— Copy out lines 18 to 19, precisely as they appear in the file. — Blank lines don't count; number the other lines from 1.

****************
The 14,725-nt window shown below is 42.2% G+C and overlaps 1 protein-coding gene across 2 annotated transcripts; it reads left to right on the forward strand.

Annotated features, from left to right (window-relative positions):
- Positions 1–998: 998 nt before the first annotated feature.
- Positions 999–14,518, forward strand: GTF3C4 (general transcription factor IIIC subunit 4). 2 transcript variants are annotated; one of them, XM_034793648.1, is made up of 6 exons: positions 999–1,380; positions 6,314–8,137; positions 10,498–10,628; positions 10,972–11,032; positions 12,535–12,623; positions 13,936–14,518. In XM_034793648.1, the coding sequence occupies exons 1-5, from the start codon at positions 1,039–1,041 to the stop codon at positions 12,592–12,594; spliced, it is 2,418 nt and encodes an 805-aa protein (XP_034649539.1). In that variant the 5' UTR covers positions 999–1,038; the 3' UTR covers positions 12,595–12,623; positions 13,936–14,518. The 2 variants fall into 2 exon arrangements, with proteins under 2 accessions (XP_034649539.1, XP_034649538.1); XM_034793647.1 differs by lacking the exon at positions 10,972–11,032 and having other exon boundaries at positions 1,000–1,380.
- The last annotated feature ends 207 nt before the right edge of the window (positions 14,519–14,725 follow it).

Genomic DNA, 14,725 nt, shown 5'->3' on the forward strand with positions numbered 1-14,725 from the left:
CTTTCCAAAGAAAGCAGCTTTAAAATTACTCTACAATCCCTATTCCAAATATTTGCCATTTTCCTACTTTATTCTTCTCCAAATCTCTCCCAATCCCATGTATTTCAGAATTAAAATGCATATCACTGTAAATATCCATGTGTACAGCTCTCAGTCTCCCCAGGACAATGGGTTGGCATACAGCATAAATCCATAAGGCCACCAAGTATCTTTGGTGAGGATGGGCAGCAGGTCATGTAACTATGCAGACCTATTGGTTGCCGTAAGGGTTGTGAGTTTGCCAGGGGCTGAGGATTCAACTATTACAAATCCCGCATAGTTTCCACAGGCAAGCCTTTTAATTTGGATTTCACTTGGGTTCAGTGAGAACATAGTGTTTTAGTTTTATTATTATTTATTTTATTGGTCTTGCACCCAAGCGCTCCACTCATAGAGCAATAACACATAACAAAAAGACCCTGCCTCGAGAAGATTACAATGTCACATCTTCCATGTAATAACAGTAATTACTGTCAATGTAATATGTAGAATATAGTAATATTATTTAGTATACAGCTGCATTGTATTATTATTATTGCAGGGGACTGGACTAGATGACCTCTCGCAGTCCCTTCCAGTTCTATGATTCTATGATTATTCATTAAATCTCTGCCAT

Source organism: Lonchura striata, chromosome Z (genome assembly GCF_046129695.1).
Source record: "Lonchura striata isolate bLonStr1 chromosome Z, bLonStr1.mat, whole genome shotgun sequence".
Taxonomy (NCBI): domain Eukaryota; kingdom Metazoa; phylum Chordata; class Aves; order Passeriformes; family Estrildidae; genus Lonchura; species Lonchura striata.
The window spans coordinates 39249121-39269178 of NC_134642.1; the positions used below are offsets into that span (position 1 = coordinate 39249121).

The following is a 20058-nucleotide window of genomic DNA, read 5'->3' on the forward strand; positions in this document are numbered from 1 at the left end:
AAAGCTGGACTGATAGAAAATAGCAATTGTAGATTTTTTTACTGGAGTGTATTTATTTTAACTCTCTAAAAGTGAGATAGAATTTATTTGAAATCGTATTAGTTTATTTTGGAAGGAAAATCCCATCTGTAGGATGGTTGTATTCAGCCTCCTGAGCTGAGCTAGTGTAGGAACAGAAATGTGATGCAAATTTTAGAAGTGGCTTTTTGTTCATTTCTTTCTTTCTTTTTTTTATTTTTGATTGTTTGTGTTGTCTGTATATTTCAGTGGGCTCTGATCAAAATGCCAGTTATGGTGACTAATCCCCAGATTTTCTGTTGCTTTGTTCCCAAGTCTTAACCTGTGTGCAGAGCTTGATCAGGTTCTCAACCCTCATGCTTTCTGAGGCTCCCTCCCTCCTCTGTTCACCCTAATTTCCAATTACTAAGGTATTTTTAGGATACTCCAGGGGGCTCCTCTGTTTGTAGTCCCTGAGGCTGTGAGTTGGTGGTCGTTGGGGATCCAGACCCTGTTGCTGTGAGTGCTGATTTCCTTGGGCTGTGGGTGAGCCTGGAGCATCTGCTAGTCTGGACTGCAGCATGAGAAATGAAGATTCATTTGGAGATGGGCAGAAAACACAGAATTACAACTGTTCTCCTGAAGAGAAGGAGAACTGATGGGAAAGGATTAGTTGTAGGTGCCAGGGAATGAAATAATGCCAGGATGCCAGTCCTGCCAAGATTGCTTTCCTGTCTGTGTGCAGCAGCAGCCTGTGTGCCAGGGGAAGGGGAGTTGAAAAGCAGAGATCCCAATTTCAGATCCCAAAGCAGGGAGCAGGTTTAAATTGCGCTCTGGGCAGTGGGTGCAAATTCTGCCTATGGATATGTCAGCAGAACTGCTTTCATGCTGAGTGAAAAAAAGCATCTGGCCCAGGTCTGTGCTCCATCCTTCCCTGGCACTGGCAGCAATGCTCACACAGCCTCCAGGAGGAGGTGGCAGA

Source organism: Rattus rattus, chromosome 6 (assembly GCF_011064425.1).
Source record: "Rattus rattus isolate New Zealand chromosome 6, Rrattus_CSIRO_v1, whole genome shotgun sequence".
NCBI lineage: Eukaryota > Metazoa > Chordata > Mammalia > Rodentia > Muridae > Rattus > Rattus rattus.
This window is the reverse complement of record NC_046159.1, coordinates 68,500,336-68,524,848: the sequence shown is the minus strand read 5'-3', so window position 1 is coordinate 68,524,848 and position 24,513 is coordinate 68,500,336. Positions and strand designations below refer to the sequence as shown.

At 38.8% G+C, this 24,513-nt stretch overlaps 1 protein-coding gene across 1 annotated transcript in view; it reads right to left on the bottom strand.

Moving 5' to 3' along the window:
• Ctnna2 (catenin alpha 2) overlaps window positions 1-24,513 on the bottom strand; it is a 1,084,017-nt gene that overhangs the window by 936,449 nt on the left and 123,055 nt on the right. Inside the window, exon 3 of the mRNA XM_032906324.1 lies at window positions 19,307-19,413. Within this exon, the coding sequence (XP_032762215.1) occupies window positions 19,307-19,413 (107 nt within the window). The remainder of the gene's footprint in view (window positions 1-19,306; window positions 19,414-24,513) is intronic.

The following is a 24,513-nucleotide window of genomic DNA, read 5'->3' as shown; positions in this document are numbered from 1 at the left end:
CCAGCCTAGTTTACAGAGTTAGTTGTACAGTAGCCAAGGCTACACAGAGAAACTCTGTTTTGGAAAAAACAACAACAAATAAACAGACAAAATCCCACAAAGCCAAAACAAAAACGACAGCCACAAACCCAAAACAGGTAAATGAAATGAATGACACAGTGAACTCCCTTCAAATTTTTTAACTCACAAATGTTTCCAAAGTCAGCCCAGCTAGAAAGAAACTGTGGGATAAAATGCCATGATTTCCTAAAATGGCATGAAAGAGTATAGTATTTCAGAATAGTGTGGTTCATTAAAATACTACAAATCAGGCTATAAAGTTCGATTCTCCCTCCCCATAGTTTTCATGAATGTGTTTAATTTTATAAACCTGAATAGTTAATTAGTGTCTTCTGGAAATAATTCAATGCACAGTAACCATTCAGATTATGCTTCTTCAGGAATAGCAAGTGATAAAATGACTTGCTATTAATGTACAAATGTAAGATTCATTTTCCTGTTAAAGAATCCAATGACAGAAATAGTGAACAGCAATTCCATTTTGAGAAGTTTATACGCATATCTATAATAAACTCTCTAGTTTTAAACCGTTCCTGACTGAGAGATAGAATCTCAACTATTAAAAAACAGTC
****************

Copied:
At 38.8% G+C, this 24,513-nt stretch overlaps 1 protein-coding gene across 1 annotated transcript in view; it reads right to left on the bottom strand.

Moving 5' to 3' along the window: